How to prevent CMake usage of an outdated fortran module

I'm using CMake to build a moderate-sized Fortran project. I noticed that sometimes when I refactor modules I ran into weird compilation errors that are gone after clean rebuild in a fresh build directory.

I've managed to reproduce the problem in the following minimal example. Consider a project with two libraries and a single executable

├── build
├── CMakeLists.txt
├── liba
│   ├── CMakeLists.txt
│   ├── first.f90
│   └── second.f90
├── libb
│   ├── CMakeLists.txt
│   └── third.f90
└── main.f90

The main.f90 is simply

program test
  use first, only: x
  use second, only: y
  use third, only: z
  implicit none
  print *, x, y, z
end program

and the root CMakeLists.txt is



add_executable(main main.f90)
target_link_libraries(main a b)

Each module just exports a single variable

! first.f90
module first
  integer, parameter :: x = 1
end module first
! second.f90
module second
  integer, parameter :: y = 2
end module second
! third.f90
module third
  integer, parameter :: z = 3
end module third

The libraries are described similarly as

# liba/CMakeLists.txt
target_include_directories(a PUBLIC ${CMAKE_CURRENT_BINARY_DIR})
# libb/CMakeLists.txt

target_include_directories(b PUBLIC ${CMAKE_CURRENT_BINARY_DIR})

Building and running I get 1 2 3, as expected.

Now the problem. If I move the second.f90 to libb and change y = 2 to y = 42 I still have 1 2 3 as the output, even if I do full rebuild using make -C build clean all. This is because liba output directory contains second.mod with outdated parameter value y = 2 and it is used instead of the correct module in the libb build directory. The Ninja generator behaves just the same.

I greatly appreciate any suggestions how to fix my build scripts to avoid this kind of errors.

Just in case you want to try it yourself, here is the example on GitHub:

$ git clone
$ cd cmake-fortran-modules
$ git checkout a90ddfc
$ mkdir build
$ cmake -B build
$ make -C build
$ ./build/main 
           1           2           3
$ git checkout 736b738
$ make -C build
$ ./build/main 
           1           2           3
$ make -C build clean all
$ ./build/main 
           1           2           3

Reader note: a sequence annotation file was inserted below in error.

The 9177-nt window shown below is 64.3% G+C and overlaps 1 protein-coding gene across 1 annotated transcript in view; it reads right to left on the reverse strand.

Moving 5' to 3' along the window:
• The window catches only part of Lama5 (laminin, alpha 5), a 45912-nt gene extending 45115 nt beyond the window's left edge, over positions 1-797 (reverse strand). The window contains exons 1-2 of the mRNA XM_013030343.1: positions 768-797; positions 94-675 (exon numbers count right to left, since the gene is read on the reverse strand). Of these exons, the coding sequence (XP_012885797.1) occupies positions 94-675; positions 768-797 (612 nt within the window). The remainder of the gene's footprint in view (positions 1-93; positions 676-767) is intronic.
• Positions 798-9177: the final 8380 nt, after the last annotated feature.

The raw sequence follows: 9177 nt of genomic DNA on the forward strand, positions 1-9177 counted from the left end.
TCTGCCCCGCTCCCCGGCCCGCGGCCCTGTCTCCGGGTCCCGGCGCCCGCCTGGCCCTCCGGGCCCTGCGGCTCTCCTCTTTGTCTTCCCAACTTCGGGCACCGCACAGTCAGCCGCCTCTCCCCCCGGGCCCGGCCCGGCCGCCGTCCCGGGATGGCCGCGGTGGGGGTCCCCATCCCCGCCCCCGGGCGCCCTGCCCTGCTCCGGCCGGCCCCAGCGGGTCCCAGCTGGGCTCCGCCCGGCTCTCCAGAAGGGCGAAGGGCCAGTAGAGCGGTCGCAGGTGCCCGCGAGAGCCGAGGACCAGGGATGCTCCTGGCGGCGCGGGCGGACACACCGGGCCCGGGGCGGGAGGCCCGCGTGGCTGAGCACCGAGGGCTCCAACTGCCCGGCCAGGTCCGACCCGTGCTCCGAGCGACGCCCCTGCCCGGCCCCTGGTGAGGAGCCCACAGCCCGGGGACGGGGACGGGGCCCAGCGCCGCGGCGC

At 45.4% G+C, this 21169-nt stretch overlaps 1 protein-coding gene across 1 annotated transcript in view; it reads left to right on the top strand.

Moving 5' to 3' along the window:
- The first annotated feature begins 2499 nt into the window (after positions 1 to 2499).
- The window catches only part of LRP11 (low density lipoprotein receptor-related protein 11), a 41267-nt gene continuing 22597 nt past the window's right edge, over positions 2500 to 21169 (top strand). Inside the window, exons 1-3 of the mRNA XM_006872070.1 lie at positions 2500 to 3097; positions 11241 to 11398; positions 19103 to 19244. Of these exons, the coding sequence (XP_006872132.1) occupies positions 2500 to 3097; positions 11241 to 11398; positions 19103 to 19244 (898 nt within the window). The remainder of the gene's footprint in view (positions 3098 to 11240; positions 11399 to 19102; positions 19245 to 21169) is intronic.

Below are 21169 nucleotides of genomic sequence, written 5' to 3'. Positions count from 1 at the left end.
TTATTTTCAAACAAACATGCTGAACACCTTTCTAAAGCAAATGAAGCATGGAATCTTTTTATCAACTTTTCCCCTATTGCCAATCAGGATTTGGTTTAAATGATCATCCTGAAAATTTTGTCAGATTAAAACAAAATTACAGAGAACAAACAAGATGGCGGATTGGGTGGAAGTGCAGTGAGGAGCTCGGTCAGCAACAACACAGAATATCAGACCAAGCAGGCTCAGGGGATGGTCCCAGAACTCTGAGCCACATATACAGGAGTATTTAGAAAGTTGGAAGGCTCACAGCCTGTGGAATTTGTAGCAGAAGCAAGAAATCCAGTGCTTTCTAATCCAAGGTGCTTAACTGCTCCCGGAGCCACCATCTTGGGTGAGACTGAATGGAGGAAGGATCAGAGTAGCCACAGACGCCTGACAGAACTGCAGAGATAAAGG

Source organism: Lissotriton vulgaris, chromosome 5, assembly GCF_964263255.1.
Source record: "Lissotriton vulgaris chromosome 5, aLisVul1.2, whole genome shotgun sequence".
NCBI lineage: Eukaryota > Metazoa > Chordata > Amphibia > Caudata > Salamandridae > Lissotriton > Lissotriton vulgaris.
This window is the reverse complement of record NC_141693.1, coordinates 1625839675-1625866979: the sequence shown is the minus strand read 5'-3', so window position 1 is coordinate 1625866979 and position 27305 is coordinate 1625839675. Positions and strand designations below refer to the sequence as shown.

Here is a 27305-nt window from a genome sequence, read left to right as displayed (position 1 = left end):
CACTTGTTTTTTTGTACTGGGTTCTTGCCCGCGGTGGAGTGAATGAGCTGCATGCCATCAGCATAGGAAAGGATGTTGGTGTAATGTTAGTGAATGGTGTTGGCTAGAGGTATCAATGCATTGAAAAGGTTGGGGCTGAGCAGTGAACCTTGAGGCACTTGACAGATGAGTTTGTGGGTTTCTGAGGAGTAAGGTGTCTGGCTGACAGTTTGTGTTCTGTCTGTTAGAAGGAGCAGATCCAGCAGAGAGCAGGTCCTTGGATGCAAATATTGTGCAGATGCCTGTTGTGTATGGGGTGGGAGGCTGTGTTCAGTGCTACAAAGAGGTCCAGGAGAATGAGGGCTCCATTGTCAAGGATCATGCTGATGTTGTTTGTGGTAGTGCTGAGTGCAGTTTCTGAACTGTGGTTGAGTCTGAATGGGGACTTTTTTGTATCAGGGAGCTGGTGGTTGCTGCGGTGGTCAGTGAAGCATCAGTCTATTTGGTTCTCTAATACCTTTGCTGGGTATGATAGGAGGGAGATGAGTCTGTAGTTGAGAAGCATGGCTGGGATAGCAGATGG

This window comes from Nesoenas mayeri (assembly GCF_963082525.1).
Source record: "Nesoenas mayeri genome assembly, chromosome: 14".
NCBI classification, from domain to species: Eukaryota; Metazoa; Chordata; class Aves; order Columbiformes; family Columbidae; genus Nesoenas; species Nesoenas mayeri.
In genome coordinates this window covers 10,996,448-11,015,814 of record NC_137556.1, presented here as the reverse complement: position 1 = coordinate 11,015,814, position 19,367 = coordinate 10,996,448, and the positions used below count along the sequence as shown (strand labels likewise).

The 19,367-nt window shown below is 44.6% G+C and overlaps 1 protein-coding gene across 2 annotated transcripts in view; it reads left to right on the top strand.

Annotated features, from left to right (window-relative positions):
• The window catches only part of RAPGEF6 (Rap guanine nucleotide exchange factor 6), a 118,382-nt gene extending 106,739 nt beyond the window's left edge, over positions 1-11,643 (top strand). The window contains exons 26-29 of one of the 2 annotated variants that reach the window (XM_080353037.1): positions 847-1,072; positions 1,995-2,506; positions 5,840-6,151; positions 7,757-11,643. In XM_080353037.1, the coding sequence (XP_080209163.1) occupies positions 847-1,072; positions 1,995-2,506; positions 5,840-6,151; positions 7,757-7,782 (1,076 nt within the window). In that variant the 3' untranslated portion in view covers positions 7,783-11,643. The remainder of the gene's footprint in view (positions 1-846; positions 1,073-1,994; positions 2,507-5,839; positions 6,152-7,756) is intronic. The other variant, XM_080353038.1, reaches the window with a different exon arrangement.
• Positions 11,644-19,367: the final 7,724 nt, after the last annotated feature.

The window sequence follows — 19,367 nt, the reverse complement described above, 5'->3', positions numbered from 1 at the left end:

$ mkdir build2
$ cmake -B build2
$ make -C build2
$ ./build2/main 
           1          42           3

PS. I've heard that C++20 also has modules and I wonder whether the problem can be reproduced with C++ instead of Fortran. I'll check and expand the question later


  • While there are some complications that specifically stem from module files (or any generated files), the underlying issue here can really be reproduced even with normal libraries.

    CMake already handles dependency tracking for module files, knows when to rebuild targets based on time stamps and only when the module file has actually changed. A lot of this happens as build time due to the nature of generated files (you can view a lot of happens with make VERBOSE=1).

    It also takes care of only cleaning the stuff that it has caused; if a target generates second.mod, a make clean will only remove second.mod.

    For all cmake can know, extra files might have been generated by some external tools or custom commands, so expecting it to figure out that there are orphaned mod files from an earlier different cmake configuration is just asking too much.

    When you check out the different branch, which has a completely different setup, the first thing that happens, even if you start off with a clean, is that cmake is triggered and rebuilds all the dependencies and such to match the new setup, orphaning any files generated by the previous build. If you decided to rename liba to libc, you'd see the orphaned liba directory left over.

    As I see, you have a few options;

    1. You can make sure to clean before you switch branches (or start the major refactoring).
    $ git clone
    $ cd cmake-fortran-modules
    $ git checkout a90ddfc
    $ mkdir build
    $ cmake -B build
    $ make -C build
    $ ./build/main 
               1           2           3
    $ make -C build clean  # make sure to do this before refactoring!
    $ git checkout 736b738
    $ make -C build
    $ ./build/main         # and it will work
               1          42           3

    You could possibly even add this as a local git hook (but i don't think there exists a pre-checkout hook)

    1. You can accept that such major refactorings require a clean slate.
    2. Might be possible to enrich your clean command by combining a glob for *.mod files and setting set_property(DIRECTORY PROPERTY ADDITIONAL_MAKE_CLEAN_FILES list_of_mod_files). Still would require a manual clean, so not my favorite option. You could of course also just run a manual rm build/lib*/*.mod
    3. You can use a shared mod directory by setting Fortran_MODULE_DIRECTORY for each target. Modify each lib{a,b}/CMakeLists accordingly
    set_target_properties(a PROPERTIES Fortran_MODULE_DIRECTORY ${CMAKE_BINARY_DIR}/mod)
    target_include_directories(a PUBLIC ${CMAKE_BINARY_DIR}/mod)
    set_target_include_directories(b PROPERTIES Fortran_MODULE_DIRECTORY ${CMAKE_BINARY_DIR}/mod)
    target_include_directories(b PUBLIC ${CMAKE_BINARY_DIR}/mod)

    assuming that is a good fit for your submodules. Note that this still wouldn't be detect against yet another orphaned fourth.mod which might accidentally been left over by a library you removed completely, but still was in USE by the main program.